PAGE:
How Do You Change A Mindset?

Change is inevitable. Whether progress is made or things regress, change replaces what we regard as the status quo. Humans are notoriously slow in processing and accepting change due to our brains’ limited capacity to comprehend information outside our comfort zones, making social evolution accelerate at a snail’s pace. Other factors like biological (tribal) instincts, the environment we grew up in or the ones we find ourselves in now, tend to reinforce already learned behaviors & thought processes which makes it harder for our minds to challenge outside information–basically, our brains become comfortable within certain parameters of thought (repetitive day-to-days), causing us to become less malleable to change.

That’s why we always see resistance when civilizations try to move forward. Human history tells us that we’ve had every opportunity to make positive progress, but there are always too many people complacent in their mindsets that simply want to adhere to the basic biological needs for self-preservation. The end result is repetition of the same mistakes again-and-again until a future generation finally breaks free from the evolutionary trap that is our biological nature and our brains’ susceptibility to comfort.

Older generations provide a good example because we often correlate the way they think with stubbornness. Many of us justify or tolerate the things they say or do because “‘they are old and stuck in their ways.” How many times has grandma or grandpa said things that are no longer approved by today’s standards of conduct? They have fallen victim to intellectual stagnation because their brains have them convinced they are in the correct mindset, just like the rest of us–except it is easier for younger generations to modify theirs.

To see palpable change, it typically takes a society decades to achieve the smallest victories, sometimes longer. There are many factors responsible for progress taking a lifetime, but there is one glaring fact we should consider: older people are always in charge. Wisdom should not be discredited because it is needed to make rational decisions, but how much change can occur when the people who run everything are stuck in their ways? Many of us don’t really see change until one generation dies out and the reasoning of the next generation takes over, but by then, that generation is out of touch and another future generation is awaiting their turn to implement what’s important to them.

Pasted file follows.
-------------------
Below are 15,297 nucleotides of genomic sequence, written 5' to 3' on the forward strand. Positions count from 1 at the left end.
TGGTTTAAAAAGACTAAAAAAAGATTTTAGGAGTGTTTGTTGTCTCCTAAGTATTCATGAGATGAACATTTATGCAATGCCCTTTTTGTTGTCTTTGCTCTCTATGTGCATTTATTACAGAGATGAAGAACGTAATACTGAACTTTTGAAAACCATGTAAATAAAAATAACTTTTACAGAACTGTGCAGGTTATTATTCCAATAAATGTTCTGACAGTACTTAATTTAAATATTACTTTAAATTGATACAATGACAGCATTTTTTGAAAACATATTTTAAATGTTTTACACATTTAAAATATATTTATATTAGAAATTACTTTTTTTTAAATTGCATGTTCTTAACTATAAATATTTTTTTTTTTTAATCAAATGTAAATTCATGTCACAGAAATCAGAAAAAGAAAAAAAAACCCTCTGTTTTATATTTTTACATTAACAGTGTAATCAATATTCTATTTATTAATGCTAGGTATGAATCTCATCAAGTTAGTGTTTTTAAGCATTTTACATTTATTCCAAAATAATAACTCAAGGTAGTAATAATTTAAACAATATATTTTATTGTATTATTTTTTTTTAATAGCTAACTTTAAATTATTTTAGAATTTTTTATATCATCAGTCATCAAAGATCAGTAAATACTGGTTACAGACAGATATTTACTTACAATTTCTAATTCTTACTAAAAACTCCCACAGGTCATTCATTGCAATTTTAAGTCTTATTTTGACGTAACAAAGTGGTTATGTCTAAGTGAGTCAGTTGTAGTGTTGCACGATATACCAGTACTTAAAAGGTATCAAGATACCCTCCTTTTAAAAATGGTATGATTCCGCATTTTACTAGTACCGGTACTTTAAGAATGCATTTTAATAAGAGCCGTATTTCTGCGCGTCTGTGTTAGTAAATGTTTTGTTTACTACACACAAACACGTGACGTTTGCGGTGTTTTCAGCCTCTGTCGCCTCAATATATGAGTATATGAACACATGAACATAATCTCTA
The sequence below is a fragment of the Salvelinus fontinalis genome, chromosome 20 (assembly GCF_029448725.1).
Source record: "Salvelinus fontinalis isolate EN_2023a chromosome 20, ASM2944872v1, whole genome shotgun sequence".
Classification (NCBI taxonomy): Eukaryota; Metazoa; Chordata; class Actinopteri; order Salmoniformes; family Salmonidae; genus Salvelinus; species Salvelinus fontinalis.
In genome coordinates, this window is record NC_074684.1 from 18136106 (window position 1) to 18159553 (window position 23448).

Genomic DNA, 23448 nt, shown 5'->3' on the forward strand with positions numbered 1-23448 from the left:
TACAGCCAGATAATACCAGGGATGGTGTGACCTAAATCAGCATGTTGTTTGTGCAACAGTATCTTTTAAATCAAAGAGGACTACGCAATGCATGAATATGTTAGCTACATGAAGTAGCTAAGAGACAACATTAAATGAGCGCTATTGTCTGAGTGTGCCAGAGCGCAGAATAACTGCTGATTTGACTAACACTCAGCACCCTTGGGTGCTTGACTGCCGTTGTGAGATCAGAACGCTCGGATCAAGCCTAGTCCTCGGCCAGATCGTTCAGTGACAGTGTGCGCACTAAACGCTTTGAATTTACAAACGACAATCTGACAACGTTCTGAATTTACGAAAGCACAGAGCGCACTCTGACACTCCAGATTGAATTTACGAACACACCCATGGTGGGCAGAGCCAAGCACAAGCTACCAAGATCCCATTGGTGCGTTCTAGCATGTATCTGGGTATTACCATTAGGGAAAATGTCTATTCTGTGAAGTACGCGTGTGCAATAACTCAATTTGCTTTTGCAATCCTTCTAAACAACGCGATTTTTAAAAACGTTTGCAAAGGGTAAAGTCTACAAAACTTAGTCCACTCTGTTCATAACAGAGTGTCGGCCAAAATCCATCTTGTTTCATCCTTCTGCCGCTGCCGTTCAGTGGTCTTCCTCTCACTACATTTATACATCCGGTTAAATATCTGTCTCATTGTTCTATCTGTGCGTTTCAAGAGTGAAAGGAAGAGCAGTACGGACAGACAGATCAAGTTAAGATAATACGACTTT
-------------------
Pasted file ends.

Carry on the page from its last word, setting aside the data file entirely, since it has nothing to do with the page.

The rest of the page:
Take women’s right to vote, equal rights for people of color, LGBTQ rights, etc.; all of those social movements took a very long time. It took generation after generation to learn and understand the meaning of injustice to achieve those victories, but they are still battles we are fighting today because my generation does not share the same views as those who are in charge and vice-versa. There are still those who live by social rules established decades ago.

So how do we alter a mindset, on the national & individual scale, to hasten the process of change?

Unfortunately, I question whether or not it is possible without time and patience.

The change that does occur, happens generationally because societal norms change. When we are raised, we adapt a sense of normalcy. What is normal as a child translates into what is considered normal as an adult. If we are not exposed to anything outside of this bubble, we become close-minded to “abnormalities” or things beyond our comfort zone, which creates ignorance and bigotry.

Not too long ago, it wasn’t normal to have women speak-up to a man, or see people of color in certain areas, or witness homosexuals holding hands in public. Now that these things are becoming a normality, the children exposed to them don’t think any differently about those people or the actions taken. That generation will be faced with a different set of changes than the ones we face today.

After all is said and done, I suppose the best way to change a mindset is to get people first-hand exposure to the changes they are hesitant to come around to. Make normal what is deemed different or abnormal. Secondly, have older generations listen to the younger ones and make wise decisions based on their plight.

Lastly, enforce into our own brains that we will not allow ourselves to become closed off to new, foreign, or different information. Assess everything with an objective mindset so we do not get stuck within the comfortable limits our minds become accustomed to. Remember that being uncomfortable means our brains our being challenged, accept it.

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